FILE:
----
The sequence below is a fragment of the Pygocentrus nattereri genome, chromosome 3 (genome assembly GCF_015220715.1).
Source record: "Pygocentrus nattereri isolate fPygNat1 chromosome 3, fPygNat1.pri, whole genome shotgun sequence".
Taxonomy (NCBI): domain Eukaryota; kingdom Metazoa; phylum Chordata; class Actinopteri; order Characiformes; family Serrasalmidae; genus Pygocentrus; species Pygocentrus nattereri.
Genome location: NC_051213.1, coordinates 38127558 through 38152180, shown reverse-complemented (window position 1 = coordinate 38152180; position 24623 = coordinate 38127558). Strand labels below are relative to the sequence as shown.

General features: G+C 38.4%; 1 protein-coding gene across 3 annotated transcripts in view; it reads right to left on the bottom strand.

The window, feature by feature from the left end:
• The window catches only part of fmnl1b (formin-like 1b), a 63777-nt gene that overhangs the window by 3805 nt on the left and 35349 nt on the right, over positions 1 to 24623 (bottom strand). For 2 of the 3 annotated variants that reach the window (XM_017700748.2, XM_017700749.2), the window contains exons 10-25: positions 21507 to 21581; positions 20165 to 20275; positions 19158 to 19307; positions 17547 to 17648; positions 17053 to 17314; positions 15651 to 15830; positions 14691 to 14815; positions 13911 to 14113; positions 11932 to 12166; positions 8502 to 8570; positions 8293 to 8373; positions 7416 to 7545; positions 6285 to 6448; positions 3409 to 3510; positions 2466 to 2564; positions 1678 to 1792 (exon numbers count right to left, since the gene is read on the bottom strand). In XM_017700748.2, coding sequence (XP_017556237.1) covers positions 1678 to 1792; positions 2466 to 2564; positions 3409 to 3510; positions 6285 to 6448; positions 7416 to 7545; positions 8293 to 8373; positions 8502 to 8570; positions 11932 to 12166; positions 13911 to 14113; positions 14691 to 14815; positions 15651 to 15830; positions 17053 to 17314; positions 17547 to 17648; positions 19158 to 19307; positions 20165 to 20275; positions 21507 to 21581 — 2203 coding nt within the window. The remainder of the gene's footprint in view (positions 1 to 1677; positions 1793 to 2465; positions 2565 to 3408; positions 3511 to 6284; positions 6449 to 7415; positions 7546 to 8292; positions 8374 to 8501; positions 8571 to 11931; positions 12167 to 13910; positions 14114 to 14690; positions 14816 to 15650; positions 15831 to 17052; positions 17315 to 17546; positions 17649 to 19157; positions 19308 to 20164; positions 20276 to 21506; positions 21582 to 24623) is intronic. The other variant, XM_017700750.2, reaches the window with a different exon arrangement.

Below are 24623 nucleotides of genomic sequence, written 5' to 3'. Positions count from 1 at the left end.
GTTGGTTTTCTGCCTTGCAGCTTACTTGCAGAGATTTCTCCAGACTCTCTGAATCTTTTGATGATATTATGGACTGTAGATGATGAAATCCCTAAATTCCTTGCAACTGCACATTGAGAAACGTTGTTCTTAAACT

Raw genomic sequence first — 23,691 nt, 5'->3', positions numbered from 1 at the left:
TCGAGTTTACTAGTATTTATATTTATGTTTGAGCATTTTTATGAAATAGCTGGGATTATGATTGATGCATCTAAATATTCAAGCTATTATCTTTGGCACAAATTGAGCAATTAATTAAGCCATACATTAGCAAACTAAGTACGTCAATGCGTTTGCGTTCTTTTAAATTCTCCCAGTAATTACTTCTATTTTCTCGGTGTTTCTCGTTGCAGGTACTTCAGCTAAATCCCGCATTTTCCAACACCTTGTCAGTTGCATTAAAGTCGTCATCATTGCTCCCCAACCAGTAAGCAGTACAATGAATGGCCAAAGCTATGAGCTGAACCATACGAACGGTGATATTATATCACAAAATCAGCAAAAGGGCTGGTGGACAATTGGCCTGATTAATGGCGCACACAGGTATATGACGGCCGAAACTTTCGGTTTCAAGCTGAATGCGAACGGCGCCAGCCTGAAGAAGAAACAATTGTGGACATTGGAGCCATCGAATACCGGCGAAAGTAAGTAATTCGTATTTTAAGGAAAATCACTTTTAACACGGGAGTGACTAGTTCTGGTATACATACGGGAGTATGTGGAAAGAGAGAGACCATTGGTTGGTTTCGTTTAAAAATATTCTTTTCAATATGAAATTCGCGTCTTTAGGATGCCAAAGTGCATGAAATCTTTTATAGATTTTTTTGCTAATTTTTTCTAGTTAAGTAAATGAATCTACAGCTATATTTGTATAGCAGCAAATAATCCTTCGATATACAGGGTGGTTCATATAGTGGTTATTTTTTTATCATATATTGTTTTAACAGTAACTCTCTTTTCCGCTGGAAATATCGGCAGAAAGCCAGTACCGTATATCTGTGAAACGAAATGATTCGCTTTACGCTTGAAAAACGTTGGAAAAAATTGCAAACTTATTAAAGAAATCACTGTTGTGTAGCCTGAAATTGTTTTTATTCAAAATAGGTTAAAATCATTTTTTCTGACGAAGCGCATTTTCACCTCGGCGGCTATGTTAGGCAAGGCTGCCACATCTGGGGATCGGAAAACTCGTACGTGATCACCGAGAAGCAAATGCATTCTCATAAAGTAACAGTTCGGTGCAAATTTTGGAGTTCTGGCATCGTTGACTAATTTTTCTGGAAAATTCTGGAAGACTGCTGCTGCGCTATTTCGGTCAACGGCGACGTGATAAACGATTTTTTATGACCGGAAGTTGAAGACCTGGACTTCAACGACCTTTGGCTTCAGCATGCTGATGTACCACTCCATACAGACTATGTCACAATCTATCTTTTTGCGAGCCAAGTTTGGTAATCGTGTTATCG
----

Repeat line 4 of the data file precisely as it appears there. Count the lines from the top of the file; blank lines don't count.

Genome location: NC_051213.1, coordinates 38127558 through 38152180, shown reverse-complemented (window position 1 = coordinate 38152180; position 24623 = coordinate 38127558). Strand labels below are relative to the sequence as shown.